It is often said that twins have a connection that others can't really understand. And when this connection is combined with sports? The results can be spectacular.
People in Vancouver will remember the exploits of Swedish hockey-playing twins Henrik and Daniel Sedin, who dazzled for 18 years with the Canucks. And now Vancouver has another twin sporting sensation to get excited about.
Guy and Kindar McNamee.
Though their sport—climbing—may not be as high profile as hockey, these 17 year-olds are already making waves as Olympic stars-in-waiting. Born in Haiti, Guy and Kindar have lived in B.C. since they were two years old. As young adults, they have spent much of the last few years ranked 1 and 2 nationally in certain climbing categories. They have also performed well internationally, grabbing medals at the 2017 Pan Am Youth Games.
We talked with the twins about how they got started in their sport, trusting themselves and others as they climb, and their big dreams for the future.
Onward and upward!
OWLconnected: When did you first take to climbing? Was it introduced to you as a sport, or did it just begin with you climbing trees and rocks on hikes?
Guy and Kindar: We climbed everything in sight when we were little boys—doorways, roofs, monkey bars, trees, etc. We actually started climbing in a gym when we very young, and we instantly fell in love with it. We did drop-ins until we were nine years old. Then we joined a youth program.
OC: Why climbing? What about the sport speaks to you?
K: I love that climbing is different every time. It has so many styles. There is always another way to get to the top. You use your whole body, and I love having to solve the climb. You work hard on the problem and then your hard work pays off by getting to the top—it is a great feeling. I also love the community.
G: There are many reasons why I love climbing. I know that it’s not a team sport—I don’t think I would suit a team sport. I like just having to rely on myself. It’s just me and the wall. Climbing has so many different aspects and tests that it can give. It tests your mental ability. You must figure out the best way to get up the wall, and the best way for you may not be the best for someone else. I like feeling strong and powerful on the wall—I feel confident and comfortable up there. It never gets boring!
OC: Twins in sports can display exceptional common understanding. Even though climbing is an individual sport, are their advantages that you give one another?
G and K: We love climbing together and always have someone to climb with who’s at the same level. We help each other out in training. It’s nice to always have someone to belay you. [Belaying is when a person on the ground holds and secures a rope attached to a climber to make sure they don't fall far if they slip.] We push each other into becoming better and share advice about how to do a particular climb. When one of us finishes a climb, the other one often finishes the very next try.
OC: What about differences? Name one thing about climbing that you believe you do better than your sibling, and then vice versa.
K: I think I am slightly better at strength climbs than Guy is. Guy is better at coordination and slab climbs than I am. [Slab climbing features less-than-vertical slopes and very small holds, or features for climbers to grab.]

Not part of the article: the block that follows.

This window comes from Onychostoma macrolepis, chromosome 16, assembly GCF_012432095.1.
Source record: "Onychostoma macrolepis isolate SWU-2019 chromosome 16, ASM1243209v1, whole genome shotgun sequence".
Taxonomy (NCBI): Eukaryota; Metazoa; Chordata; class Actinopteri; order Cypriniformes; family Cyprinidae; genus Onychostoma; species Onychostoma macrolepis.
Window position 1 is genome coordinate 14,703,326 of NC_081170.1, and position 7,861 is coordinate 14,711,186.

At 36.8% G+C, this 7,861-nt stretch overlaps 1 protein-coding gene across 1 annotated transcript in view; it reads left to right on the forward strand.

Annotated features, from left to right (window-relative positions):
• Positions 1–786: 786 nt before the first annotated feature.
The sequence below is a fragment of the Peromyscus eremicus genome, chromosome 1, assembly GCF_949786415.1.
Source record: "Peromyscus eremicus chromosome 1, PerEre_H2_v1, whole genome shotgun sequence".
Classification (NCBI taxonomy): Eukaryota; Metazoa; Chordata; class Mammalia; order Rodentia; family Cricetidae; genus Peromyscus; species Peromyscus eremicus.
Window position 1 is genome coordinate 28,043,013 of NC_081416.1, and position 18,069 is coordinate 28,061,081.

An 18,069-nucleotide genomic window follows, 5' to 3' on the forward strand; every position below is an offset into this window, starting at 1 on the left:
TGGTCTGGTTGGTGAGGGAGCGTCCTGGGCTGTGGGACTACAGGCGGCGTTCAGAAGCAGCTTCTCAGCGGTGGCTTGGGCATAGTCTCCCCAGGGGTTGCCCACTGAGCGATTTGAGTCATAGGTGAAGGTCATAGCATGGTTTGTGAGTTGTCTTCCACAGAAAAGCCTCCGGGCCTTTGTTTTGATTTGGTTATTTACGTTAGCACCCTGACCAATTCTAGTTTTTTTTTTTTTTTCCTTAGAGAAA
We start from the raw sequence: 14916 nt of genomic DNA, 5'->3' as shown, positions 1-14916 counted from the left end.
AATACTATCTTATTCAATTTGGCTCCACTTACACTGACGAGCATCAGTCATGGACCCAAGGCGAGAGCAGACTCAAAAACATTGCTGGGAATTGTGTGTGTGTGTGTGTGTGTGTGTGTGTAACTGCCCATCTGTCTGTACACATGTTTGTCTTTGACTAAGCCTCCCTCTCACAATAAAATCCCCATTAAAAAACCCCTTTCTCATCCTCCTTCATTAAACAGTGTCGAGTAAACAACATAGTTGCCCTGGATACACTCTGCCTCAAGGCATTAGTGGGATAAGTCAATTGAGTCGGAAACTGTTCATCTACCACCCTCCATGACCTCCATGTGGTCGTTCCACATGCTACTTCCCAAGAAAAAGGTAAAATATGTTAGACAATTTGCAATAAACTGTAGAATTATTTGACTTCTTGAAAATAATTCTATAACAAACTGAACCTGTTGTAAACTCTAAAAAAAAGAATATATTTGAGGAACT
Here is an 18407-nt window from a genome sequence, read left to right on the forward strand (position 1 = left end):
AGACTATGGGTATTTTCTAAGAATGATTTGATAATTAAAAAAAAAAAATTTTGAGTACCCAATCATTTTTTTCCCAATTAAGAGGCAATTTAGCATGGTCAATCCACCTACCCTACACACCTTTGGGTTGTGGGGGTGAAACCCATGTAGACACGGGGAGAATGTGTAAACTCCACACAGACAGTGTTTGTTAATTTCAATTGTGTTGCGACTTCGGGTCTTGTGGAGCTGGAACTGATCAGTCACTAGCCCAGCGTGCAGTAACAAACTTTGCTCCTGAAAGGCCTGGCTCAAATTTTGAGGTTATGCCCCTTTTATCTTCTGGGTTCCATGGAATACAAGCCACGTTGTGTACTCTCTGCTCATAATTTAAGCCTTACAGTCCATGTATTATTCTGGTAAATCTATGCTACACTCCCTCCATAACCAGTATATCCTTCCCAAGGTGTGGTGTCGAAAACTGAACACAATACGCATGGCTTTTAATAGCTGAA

G: I believe I am better at coordination moves than Kindar, but worse at trusting my feet than him. Some climbs have tiny foot holds which you have to put your whole body weight on and trust that you won’t slip.
OC: So much of climbing seems to be about self-belief and faith. This groove will hold my weight. I can make it to the top without getting tired. How do you both stay mentally strong?
K: I haven’t had too much trouble with my mental game, to be honest. When I am feeling stressed, I usually take deep breaths or try to focus on something other than the competition. I try not to think about how well I did or how poorly I did on the previous climb. I try to relax and not think about the results.
G: Mental ability is definitely a big part of climbing. Believing in yourself is very important in all sports—even outside of sports it is important. Climbing is no exception. Especially when it comes to rope climbing. You have to trust that your belayer knows what they are doing. You trust them to catch you. Sometimes your falls are huge, which can be hard to commit to.
OC: Before COVID happened, the 2020 Tokyo Olympics was to be the debut of climbing as a sport. Will you be ready to represent Canada by 2024?
G and K: We would both love to represent Canada at the Olympics one day. It could be 2024, 2028 or even 2032.
OC: Tell us about your favourite interest outside climbing.
K: I don’t have a favourite interest, but here are a few things that I like to do: Singing, listening to music, reading, and watching movies/TV shows.
G: I play the piano, sing in a choir, cook, read, and hang out with friends. Over the pandemic, I’ve been cooking a lot more. I’ve realized that I really enjoy it!
OC: What is your advice to a young person who wants to try climbing but is also a little intimidated?
K: It’s never as scary it seems. The worst mistake you can do is to not try, so remember to always have fun.
G: When you decide to climb, try to keep an open mind. It is very different from most sports. It’s fun and wonderful. Try to go with your friends. Climbing is quite social and I’m sure you will get hooked right away.
OC: Tell us the one place on Earth that you'd love to climb in the future.
G and K: Japan. They have amazing climbing gyms, fantastic climbers, and delicious food.